I recently posted about my tools on the Tinderbox user forum. Here’s a bit of a deeper dive.
When I started my PhD work in about 1978, the library was a building full of bound back issues of scientific journals. There were some useful printed helps to finding literature like Current Contents and Citation Index.
Current Contents was just just a weekly digest of the contents pages of the journals published the previous week or so. The copy circulated through the lab, starting with the boss then going to junior faculty, post-docs, graduate students and everybody else. It would be a few weeks before I got it, particularly if some procrastinator was in the circulation and had a stack on their desk they hadn’t gotten around to. Of course the alternative was just to go over to the library and flip through the four or five important neuroscience journals of the time.
Citation Index had it’s big update yearly with smaller periodic updates as I recall. It listed all of the articles that had been referenced that year by new publications. So one could follow the literature forward by identifying those key papers everyone cited and see who had cited them recently. Of course following the literature backward was the other side it, having found a new paper, you could go through the new paper’s references and identify the previously published relevant literature.
Having lists of references in hand, you went into the stacks and spent days and weeks copying the literature that seemed worth reading. My process was to take notes on papers on legal pads and file the papers in manilla folders (or big piles on my desk). Those notes were the raw material for writing as I could find the original pretty quickly for detailed reference. I took notes on the basic findings and the significance for me.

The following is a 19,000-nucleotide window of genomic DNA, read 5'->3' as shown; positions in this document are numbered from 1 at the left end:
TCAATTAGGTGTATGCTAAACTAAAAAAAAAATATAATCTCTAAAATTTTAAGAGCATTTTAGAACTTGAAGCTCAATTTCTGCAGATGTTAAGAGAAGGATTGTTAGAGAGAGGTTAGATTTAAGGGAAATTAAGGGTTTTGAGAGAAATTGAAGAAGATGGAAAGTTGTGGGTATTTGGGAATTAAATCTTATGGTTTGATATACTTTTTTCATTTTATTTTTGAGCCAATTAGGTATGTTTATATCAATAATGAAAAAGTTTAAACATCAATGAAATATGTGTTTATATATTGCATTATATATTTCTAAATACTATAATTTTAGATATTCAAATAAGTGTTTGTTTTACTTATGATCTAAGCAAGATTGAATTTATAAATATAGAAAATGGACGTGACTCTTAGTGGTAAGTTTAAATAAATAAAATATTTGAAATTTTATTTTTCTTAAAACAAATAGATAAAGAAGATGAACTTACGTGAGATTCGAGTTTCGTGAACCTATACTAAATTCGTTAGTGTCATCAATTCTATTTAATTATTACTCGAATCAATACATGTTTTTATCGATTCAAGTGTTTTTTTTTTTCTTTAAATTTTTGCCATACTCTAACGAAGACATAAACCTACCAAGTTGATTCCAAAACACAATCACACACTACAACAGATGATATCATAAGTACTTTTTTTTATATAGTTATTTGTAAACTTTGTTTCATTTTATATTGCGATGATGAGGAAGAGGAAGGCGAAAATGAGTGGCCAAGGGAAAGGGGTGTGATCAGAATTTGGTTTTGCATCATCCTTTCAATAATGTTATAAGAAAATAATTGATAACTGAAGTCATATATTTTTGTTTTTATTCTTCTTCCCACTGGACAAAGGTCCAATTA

I now have a system that more or less replicates the same workflow. Finding and copying the original papers is of course completely different. Its a combination of PubMed searching and following chains of references cited by papers or linked via any one of a number of services like Web of Science which is a descendent of the whole Citation Index system I once used.
All of my PDFs live in Dropbox folder. I use Mendeley to provide accurate citation info, keywords, abstract and a standard title for the PDF file. I then index that folder with DEVONthink Pro which provides me with a robust searchable PDF database. I love how I can copy PDFs from the sync database into other project specific databases. These databases function like the manilla folders full of xeroxed papers I used to have before libraries and literature became digital.
In Eastgate’s Tinderbox, I pull links to the files in DEVONthink into notes for use when I want to refer back to the original documents. The idea is to keep my notes and summaries of the literature in a central place independent from all of the PDFs. This is an idea I stole from the Zettelkasten guys. Sometimes I will clip a critical table or figure out of a PDF and paste it into a Tinderbox note for quick reference so I don’t have to copy over or rewrite summary information.
I use the idea of replicating and amplifying my habitual way of working as a touchstone whenever a new tool comes along or I read about someone’s workflow. I think its about adopting best practices that work for you over the long term.